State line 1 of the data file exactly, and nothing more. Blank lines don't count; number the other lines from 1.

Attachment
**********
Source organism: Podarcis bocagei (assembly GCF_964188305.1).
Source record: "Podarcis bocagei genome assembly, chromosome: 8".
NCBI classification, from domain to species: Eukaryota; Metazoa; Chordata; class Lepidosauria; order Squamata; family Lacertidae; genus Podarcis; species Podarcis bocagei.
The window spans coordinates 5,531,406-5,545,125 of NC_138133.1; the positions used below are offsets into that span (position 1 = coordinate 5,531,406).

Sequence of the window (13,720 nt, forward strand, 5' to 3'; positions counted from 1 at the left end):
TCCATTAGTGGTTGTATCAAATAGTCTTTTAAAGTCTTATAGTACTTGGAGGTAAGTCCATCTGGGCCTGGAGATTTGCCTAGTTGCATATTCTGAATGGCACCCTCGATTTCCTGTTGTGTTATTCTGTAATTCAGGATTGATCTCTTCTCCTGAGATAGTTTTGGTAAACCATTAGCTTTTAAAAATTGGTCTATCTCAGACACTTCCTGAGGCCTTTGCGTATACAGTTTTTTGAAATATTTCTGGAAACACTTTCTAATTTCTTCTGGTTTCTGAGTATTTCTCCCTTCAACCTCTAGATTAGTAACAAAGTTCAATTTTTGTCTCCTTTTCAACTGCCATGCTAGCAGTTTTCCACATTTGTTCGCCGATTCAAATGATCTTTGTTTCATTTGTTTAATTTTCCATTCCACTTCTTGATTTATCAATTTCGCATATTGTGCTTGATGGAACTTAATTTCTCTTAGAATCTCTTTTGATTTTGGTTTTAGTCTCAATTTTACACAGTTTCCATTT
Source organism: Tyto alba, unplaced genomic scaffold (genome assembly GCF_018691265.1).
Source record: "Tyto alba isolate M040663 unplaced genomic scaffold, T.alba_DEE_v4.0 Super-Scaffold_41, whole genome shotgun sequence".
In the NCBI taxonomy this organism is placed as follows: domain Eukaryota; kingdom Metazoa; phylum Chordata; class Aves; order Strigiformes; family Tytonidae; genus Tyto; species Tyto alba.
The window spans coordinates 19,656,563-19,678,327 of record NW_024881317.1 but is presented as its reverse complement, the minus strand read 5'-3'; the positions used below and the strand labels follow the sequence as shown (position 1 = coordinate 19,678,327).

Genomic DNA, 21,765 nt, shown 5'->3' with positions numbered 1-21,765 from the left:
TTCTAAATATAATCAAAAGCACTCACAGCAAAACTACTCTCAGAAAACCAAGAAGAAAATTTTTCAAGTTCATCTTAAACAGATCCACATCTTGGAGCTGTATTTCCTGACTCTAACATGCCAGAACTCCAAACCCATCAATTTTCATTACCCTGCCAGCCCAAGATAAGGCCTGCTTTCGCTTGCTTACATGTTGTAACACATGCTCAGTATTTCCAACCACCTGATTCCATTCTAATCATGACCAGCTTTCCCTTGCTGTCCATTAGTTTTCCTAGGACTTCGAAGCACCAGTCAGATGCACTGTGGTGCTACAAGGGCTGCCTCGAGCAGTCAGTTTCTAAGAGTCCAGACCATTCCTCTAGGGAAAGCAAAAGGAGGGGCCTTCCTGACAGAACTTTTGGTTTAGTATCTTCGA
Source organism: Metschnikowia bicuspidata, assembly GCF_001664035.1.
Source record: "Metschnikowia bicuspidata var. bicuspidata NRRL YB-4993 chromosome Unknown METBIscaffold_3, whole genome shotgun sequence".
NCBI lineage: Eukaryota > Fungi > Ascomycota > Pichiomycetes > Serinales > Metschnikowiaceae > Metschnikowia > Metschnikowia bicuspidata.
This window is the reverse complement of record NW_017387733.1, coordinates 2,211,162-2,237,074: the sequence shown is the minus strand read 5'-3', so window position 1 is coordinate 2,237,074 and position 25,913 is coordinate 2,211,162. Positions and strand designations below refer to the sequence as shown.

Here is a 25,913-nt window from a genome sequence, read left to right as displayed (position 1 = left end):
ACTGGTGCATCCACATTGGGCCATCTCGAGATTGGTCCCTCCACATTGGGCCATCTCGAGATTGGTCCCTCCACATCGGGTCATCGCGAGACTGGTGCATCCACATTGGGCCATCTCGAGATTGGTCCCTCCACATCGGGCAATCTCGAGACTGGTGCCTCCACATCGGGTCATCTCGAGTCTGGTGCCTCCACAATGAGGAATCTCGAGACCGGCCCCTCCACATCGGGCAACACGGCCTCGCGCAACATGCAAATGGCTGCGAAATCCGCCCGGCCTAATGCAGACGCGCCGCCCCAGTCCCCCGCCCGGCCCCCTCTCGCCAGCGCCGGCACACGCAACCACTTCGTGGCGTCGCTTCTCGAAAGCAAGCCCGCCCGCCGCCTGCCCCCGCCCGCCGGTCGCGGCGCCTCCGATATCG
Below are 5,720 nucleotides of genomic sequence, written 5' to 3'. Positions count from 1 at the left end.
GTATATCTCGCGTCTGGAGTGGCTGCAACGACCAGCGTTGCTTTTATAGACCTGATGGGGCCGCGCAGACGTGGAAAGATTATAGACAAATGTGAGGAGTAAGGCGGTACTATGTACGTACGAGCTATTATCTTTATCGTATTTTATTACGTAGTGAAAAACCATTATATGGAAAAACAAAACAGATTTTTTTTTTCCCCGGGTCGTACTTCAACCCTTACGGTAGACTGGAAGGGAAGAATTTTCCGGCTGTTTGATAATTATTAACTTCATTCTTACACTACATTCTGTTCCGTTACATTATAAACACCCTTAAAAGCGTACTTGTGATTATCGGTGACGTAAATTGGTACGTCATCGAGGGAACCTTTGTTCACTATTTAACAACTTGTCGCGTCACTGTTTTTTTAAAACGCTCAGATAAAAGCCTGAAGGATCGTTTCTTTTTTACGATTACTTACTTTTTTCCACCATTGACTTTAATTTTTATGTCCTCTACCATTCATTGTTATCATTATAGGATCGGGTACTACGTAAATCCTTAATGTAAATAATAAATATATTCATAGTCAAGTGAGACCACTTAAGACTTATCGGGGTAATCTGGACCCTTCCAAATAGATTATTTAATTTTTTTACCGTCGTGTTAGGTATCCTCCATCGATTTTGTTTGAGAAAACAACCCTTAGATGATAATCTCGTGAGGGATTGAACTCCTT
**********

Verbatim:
Source organism: Podarcis bocagei (assembly GCF_964188305.1).